The order in which the various books of the Old Testament appear is no indication of the chronological order of their production. That noble epic which so grandly portrays the process of soul development, named Job, is thought to be one of the most ancient of the biblical books. The book of Judges includes the narratives of the successive Judges of Israel gathered by some unknown compiler. The histories given in the two books of Samuel are thought to be by some writer, perhaps belonging to the court of David. First and Second Kings, and also Chronicles bear evidence of the authorship of some unknown scribe. Ezra and Nehemiah, which contain an account of the lives and work of the prophets named, were evidently written after the Return, and are thought to be the work of some Jewish chronicler of official rank. The poetic collection called the Psalms, a national book of religious songs, bears evidence of varied authorship in addition to that of David. The compilation of wise sayings named Proverbs, though called after Solomon, was probably the work of various writers who lived both before and after him.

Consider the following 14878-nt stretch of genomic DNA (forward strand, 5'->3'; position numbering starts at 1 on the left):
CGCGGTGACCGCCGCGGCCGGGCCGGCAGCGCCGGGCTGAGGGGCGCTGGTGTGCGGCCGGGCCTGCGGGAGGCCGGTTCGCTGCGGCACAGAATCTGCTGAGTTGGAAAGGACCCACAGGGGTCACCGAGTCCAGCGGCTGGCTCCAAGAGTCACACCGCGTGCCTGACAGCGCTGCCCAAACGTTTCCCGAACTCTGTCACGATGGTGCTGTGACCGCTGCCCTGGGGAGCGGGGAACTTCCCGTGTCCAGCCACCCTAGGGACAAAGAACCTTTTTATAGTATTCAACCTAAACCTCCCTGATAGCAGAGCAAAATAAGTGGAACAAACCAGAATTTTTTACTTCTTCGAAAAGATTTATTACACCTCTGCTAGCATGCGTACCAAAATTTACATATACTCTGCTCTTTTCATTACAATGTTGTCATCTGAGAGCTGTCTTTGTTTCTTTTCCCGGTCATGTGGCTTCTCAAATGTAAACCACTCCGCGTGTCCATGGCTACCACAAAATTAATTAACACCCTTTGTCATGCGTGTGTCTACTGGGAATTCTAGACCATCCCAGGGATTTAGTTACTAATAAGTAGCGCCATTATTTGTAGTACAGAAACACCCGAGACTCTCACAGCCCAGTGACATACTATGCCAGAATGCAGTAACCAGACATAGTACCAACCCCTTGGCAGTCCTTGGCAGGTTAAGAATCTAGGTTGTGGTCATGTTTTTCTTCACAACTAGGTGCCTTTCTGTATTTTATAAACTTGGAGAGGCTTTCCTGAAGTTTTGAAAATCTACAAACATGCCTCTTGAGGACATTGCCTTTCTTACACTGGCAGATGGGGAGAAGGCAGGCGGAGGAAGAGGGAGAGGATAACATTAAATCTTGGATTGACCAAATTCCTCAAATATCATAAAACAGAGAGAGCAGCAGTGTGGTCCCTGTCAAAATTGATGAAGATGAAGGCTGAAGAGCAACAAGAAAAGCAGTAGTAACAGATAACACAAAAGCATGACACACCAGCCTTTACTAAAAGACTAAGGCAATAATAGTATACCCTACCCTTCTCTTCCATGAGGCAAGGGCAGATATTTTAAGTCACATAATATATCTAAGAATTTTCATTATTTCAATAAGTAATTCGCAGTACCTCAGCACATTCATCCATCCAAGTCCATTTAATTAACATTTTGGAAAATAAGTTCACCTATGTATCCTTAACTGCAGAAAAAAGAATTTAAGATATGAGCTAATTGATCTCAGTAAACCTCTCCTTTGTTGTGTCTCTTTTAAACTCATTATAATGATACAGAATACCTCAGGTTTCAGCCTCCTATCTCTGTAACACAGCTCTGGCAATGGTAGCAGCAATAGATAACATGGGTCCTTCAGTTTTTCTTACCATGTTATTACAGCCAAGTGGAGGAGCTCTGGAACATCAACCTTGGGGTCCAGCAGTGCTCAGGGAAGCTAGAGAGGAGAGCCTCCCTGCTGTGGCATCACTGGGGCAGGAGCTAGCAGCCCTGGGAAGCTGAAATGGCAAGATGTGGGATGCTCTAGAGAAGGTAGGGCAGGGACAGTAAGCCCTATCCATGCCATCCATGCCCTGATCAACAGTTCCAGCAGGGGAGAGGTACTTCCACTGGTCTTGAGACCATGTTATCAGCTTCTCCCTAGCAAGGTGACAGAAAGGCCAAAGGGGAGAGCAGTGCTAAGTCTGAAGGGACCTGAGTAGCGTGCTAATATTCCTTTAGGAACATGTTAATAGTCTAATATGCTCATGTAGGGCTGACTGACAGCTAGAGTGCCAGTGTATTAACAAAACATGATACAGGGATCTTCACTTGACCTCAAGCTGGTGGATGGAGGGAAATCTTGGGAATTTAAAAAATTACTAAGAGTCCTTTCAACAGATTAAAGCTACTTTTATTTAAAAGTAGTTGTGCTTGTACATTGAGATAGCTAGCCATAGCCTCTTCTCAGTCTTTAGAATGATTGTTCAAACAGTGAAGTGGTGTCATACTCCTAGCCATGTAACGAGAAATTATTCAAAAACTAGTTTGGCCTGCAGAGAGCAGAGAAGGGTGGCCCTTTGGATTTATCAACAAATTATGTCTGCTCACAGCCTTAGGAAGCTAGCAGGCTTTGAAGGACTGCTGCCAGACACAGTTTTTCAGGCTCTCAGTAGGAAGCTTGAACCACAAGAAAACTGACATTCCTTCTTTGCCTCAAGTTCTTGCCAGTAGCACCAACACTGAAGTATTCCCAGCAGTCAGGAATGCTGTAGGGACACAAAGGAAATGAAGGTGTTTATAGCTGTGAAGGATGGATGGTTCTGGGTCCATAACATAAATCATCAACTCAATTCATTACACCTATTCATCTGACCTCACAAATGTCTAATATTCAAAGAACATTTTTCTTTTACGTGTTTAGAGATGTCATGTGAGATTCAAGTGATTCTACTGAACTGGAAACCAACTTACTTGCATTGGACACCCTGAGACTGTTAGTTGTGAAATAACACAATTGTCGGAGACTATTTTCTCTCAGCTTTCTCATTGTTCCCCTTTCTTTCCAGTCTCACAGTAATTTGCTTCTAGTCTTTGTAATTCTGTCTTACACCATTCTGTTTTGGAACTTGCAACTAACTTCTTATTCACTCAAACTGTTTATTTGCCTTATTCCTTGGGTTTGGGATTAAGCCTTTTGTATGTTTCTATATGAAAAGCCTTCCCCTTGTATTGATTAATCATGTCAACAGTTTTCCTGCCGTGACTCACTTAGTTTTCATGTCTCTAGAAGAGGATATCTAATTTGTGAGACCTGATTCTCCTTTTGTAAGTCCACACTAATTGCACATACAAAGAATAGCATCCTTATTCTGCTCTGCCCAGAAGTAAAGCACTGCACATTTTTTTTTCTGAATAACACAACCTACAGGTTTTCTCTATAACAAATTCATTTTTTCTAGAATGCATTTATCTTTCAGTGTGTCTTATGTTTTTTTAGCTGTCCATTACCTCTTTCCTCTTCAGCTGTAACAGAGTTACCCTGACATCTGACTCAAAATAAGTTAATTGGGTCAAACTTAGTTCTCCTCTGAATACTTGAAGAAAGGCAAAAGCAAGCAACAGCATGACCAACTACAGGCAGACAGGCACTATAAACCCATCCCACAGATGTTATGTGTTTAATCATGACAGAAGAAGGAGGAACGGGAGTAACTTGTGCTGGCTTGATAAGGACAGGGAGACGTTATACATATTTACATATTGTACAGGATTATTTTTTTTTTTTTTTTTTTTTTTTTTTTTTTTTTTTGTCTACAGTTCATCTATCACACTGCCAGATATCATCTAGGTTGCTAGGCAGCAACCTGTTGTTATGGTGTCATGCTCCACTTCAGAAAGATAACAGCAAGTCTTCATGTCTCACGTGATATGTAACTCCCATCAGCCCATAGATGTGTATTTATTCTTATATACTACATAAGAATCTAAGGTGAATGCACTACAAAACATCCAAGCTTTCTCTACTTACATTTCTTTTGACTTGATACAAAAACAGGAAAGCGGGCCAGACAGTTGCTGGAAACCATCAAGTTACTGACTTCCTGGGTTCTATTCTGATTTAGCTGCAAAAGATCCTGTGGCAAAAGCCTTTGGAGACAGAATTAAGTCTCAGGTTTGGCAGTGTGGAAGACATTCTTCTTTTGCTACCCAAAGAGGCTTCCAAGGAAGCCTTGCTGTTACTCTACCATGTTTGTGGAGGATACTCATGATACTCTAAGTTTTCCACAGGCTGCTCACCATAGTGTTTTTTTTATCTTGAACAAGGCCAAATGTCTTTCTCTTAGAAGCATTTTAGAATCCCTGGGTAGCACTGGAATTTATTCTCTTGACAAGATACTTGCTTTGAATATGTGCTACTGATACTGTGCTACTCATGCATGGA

Of the remaining books of the Old Testament, which form an important part of the Sacred Writings of ancient Israel, there is also much uncertainty as to their exact authorship and respective dates. At the best there can be but an approximation to the actual historic facts. The latest and most careful criticism makes the authorship of fourteen of the thirty-nine books of the Old Testament fairly sure with parts of some others.
The authors, as well as the Scribes of ancient Israel, were mainly compilers and copyists. The writings of the nation, whether religious, political, or historical, were common property. There was no copyright law or custom of literary ownership. Individuals as they were moved or "inspired" added their quota to the common stock. Valuation was internal rather than dependent upon the name of the writer.